On 90 minutes, with the score at 2-2, the referee cautioned the same player again but failed to produce a red card, hence allowing Simunic to play the final few minutes when he should not have.
Luckily for Poll, no late drama occurred and the match ended at 2-2.
After the whistle had been blown to end the match, though, Poll made himself look even more foolish by producing a third yellow card and then a red to a protesting Simunic.
Poll was sent home and never refereed another World Cup match.
Simunic will surely hold the record for most yellow cards in a single World Cup match until the end of time.
In a 2010 World Cup qualifying playoff, France and Ireland set the stage for one of the worst refereeing decisions in football history.
After the first leg ended 1-0 to France in Dublin, all hope seemed lost for the Irishmen.
However, after Robbie Keane made it 1-0 to Ireland in France after 90 minutes, the match was drawn on aggregate and sent to extra time.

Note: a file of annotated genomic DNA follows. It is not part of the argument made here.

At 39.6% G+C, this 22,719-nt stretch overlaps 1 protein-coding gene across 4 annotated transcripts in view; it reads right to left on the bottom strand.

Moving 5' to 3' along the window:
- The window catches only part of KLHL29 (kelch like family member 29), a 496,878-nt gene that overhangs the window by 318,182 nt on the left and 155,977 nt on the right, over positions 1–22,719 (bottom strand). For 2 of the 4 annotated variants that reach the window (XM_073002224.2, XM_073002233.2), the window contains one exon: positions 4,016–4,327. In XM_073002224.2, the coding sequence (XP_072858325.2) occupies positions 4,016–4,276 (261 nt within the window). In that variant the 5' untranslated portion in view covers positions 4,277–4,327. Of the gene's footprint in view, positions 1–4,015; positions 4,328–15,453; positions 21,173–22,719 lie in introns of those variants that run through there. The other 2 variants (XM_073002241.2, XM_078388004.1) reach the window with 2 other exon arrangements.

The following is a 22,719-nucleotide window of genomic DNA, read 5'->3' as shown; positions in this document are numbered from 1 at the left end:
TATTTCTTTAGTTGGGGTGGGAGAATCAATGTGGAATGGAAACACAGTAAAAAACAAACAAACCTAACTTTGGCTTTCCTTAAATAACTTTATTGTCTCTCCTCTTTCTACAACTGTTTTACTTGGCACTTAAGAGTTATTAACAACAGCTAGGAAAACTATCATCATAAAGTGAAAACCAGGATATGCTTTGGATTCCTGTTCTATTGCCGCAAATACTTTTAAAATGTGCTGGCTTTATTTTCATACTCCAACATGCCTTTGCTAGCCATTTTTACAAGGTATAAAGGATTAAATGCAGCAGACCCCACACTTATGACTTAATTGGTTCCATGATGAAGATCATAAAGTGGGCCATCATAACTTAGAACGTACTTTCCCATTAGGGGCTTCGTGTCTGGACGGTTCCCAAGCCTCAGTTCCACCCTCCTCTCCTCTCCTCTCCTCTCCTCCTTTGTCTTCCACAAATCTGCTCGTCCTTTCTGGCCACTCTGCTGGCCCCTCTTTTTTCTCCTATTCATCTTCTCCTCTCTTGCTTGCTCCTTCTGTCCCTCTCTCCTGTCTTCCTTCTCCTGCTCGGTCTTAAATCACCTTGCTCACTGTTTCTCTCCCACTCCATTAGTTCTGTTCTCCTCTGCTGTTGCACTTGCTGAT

13 minutes into extra time, a free kick by Florent Malouda barely missed a wave of players and ended up falling to Thierry Henry on the end line.
Henry crossed it to William Gallas, who headed the ball into the net.
The goal proved to be decisive, sending France to the World Cup finals and Ireland to their homes for the competition.
Immediately after the goal, though, Irish players were running toward the referee (Martin Hansson) and his assistant (Stefan Wittberg), claiming handball.
Replay shows that after Malouda's free kick narrowly missed Squillaci (who had been in an offside position), the ball struck Henry on the arm.
To make matters worse, Henry then controlled the ball with his hand, pushing it back from going out of play and enabling his cross and the subsequent goal.
You can see Shay Given, who got the best look at the play, immediately point to his hand after Henry grabs it, doing so even before Gallas puts the ball in the net.
Incredibly, neither the referee nor his assistant saw the blatant handball and let the goal stand.
Irish appeals did not help the matter, and the goal was counted as if it were any other.
However, if you are looking for karmic retribution, look no further than France's performance in the subsequent World Cup finals.